Shabbat Shalom everyone!
Are you ever bothered by a translation in your Chumash or Tanach? Sometimes translations just don’t seem to fit..
One example is found in Parshat Bo. That’s what we are going to dive into this week!
The parsha opens: “Vayomer Hashem el-Moshe, ‘Bo el Paroh’ – Then the Lord said to Moses ‘Go to Pharaoh'”.
It’s interesting to note that “Bo” is often translated here as “Go”, when it in fact means “come”…
Why is Hashem saying “Come to Paroh”, when He is in fact sending Moshe off on his mission?
To get to the bottom of this, let us study an explanation from the great Chassidic commentator, the Noam Elimelech:
“How does a Tzaddik react when he witnesses one miracle from Hashem, or hears of it from another righteous person? He is elevated, and becomes deeply inspired, for a long time to come.
And what happens to a Rasha when he observes one Divine miracle, or listens to the divrei torah of a righteous person one time? He is caused to begin a path of teshuvah, for he gets an inkling of realization of the error of his ways. This is good.. but at the same time, this man is compared to a vomiting dog. How so?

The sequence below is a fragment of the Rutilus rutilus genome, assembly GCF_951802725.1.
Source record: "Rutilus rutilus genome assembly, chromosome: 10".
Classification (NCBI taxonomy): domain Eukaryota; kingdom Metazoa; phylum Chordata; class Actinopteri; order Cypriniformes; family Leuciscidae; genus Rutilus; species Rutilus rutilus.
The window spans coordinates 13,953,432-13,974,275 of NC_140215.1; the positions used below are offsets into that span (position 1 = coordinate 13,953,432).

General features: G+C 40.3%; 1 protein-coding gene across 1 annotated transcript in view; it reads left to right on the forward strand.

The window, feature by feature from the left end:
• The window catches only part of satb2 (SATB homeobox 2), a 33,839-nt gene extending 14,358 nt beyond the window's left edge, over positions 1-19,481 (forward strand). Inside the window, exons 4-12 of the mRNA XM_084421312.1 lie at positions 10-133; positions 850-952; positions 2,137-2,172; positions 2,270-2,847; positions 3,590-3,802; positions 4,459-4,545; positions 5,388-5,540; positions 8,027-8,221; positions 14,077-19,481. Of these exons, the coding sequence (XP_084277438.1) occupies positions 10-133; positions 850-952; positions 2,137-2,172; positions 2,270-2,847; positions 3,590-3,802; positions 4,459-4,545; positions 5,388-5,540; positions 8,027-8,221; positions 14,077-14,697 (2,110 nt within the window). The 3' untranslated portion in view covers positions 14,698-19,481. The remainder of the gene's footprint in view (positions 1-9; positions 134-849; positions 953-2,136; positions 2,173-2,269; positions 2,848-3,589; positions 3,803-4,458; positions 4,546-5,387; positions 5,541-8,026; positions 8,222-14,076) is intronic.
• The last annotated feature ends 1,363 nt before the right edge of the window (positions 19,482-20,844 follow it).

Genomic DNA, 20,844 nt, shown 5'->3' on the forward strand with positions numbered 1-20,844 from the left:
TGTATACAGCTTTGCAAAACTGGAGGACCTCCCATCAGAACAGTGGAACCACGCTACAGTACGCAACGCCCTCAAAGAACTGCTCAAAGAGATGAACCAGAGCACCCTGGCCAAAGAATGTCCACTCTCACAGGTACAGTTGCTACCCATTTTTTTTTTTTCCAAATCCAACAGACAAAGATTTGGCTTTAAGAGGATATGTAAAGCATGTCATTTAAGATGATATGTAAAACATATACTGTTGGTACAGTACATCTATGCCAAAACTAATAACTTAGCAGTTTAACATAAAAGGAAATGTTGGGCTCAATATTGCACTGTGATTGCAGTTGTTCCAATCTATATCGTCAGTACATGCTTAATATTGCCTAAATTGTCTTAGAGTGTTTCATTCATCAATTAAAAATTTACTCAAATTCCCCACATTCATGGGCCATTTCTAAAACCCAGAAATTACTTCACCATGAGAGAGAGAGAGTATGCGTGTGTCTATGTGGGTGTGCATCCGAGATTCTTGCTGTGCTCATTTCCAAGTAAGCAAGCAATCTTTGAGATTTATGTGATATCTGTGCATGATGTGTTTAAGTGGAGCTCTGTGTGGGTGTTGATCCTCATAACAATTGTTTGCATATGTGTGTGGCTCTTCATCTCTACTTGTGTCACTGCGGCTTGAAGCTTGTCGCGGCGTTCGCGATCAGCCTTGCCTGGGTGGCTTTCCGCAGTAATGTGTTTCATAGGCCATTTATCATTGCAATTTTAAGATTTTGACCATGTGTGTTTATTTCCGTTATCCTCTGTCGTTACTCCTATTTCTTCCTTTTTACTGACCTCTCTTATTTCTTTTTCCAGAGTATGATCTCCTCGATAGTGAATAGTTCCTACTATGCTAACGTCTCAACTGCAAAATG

A dog who throws up, will walk away from his mess, but unfortunately come back later to check it out again.. It is similar with a Rasha who was inspired only once. He gets a glimmer of light and realization, but it fades, and meanders back to his old ways. Nothing really changes.
But if a Tzaddik is consistent in speaking to a Rasha, continuously attempting to inspire him, the Rasha will be permanently and positively affected!
That is why the Torah’s literal meaning is “Come to Paroh – Bo el Paroh”.
“Come” connotes consistency.
Hashem commanded Moshe to be persistent with Paroh, in attempting to change his heart, mind, and decree.
And there is a certain way to go about this… The Noam Elimelech continues to enlighten us:
“Hashem hardened Paroh’s heart “l’ma’an shisi ososai ayleh b’kirbo – so that I may show these Signs of Mine among them”.